City Council returns to open events in city with approvals


JASPER, Ga. – Plans are now in motion in the city council to return to Fourth of July celebrations in Jasper this year. While last year the city didn’t hold fireworks and had other issues due to COVID restrictions, the council is looking to return this year with a two day event on Saturday, July 3, and Sunday July 4.

According to the presentation by Leslie Miller and discussion in the May meeting of the city council, the plan was set to hold events, the parade, bingo, and celebrations in the afternoon while holding the fireworks display on Sunday along with a band playing at Lee Newton Park.

The parade will be held on Saturday at 1 p.m. this year to coincide and “kick off” the celebration with the major parts beginning around 230 p.m. City Manager Brandon Douglas said the process began months ago with planning and looking ahead. He noted that “signature events” like the Fourth of July show great partnerships between the city and other entities. He noted that there would be costs involved including staff time, stage rental, and other needs from departments like the police who help make the event work.

With that, approval for the event came unanimously with the addition for the City Manager to spend what he feels appropriate “in his limit.”

The council also approve an event in September, furthering their return to general activities and public events. This event, to be held on September 2-5, 2021, is a special event for camping at Lee Newton Park. According to the city, North Georgia Family Partners is reserving the park similar to how they have in the past in order to “accommodate camping for Jeep Fest participants to raise money for the children and families in their program.”

According to the event website, for those who don’t know, “JeepFest raises money for a variety of charities that share one thing in common….they take care of kids. Since the event is hosted by the Sheriff’s Foundation, a non-profit organization, the Board of Directors works each year to identify needs in local, state, and national youth needs to support. Some of the charities that we help include the Georgia Sheriffs’ Youth Homes, the Joy House, Special Olympics for Pickens County, the Boys and Girls Club, the Jasper Youth Sports Association and much more!”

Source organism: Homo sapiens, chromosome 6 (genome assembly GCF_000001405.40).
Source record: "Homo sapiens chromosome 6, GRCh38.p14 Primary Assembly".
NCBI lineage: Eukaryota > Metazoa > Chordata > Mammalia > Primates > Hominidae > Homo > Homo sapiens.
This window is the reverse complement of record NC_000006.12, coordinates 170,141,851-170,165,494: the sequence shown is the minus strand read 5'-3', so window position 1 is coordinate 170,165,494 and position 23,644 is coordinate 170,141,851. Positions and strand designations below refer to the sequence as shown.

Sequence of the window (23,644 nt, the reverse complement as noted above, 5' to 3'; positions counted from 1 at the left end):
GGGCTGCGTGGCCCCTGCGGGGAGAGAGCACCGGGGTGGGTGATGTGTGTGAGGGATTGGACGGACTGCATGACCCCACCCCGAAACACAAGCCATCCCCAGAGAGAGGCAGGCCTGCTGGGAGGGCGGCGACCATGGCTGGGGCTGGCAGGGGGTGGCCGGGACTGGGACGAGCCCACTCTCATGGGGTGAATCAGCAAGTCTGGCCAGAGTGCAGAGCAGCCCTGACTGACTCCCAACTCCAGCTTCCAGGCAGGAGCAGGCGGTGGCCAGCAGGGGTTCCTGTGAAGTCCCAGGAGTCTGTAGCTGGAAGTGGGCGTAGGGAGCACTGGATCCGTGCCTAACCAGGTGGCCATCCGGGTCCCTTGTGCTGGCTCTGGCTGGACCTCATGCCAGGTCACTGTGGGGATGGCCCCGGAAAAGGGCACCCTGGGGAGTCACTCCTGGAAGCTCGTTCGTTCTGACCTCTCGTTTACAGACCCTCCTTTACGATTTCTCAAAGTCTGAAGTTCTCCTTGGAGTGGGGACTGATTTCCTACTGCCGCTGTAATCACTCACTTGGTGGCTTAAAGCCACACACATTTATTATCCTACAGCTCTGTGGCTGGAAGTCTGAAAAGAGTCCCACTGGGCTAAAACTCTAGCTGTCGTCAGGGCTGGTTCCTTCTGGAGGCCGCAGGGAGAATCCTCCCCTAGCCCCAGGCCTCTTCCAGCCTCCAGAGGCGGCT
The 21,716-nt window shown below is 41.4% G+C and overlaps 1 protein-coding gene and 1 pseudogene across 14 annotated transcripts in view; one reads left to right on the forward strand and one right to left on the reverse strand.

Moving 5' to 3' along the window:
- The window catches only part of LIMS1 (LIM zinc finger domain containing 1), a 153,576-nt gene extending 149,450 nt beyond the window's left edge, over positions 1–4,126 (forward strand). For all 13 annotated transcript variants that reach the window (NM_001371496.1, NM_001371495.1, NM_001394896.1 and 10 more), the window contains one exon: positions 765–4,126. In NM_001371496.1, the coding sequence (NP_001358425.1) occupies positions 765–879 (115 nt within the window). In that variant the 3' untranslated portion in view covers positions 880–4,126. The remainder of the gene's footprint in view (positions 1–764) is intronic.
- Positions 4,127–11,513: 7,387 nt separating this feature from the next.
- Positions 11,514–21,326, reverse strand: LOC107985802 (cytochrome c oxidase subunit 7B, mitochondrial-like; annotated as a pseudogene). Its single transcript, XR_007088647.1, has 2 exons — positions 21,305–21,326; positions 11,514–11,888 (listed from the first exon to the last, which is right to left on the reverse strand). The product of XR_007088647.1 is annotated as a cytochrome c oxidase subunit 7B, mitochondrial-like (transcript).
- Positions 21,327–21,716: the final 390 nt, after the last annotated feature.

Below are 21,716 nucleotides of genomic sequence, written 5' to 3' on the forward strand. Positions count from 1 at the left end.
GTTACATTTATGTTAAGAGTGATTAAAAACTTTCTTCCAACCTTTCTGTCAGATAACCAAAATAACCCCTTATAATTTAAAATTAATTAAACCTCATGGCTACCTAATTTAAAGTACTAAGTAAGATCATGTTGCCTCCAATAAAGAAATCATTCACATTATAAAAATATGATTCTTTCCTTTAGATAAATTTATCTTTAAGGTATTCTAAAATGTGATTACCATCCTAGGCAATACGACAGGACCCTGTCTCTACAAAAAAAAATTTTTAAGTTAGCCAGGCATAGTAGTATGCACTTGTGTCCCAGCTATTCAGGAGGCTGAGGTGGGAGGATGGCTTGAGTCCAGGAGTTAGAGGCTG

As campers start showing up on Thursday, those getting ready for the event would have places to set up for the whole weekend and using facilities at the training center. The city will not be handling the security for the area, but the motion only approved permission for the usage.

School Nurse Day

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On May 6, 2020, we will recognize our school nurses by celebrating National School Nurse Day
to foster a better understanding of the role of school nurses have in the educational setting.
The theme this year is School Nurses: Supporting Students in Times of Crisis.

This year has been more challenging for everyone in the world with the COVID-19 global
pandemic. Pickens County School District (PCSD) has a licensed school nurse in every building
and whether they are working in the school clinic or working virtually, they take on a variety of
roles, duties, and responsibilities with the intent to promote academic and lifelong achievement.
For many children, the school nurse may be the only health professional they have access to
regularly. This becomes even more important as the prevalence of chronic social, emotional,
and other health problems keep increasing. Their role is essential for all students — in public
health, in care coordination, in organizing access to resources to help address the social
determinants of health, and in policy development, particularly to support the health and
education of our students during this pandemic.

Thank you, Pickens County School District nurses, for leading health promotion and disease
prevention in our school community. You have helped decrease fears and promote the
prevention of COVID-19, the flu, and other illnesses. You continue to educate and support
students, parents, and school staff virtually. You are volunteering with food distribution,
providing facial coverings, assisting the Department of Public Health with contact tracing, and
modifying end-of-year processes considering the pandemic.

Our elected officials and school leaders have invested in programs and services that improve
the health and well-being outcomes of all children. The school nurses could not do the job they
do without the support and investment of community stakeholders including PCSD Board of
Education members, district and school leaders, and many others. “Thank You” to everyone
who supports school nurses ensuring our children have a successful, productive, and healthy

National Military Appreciation Month

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pickens chamber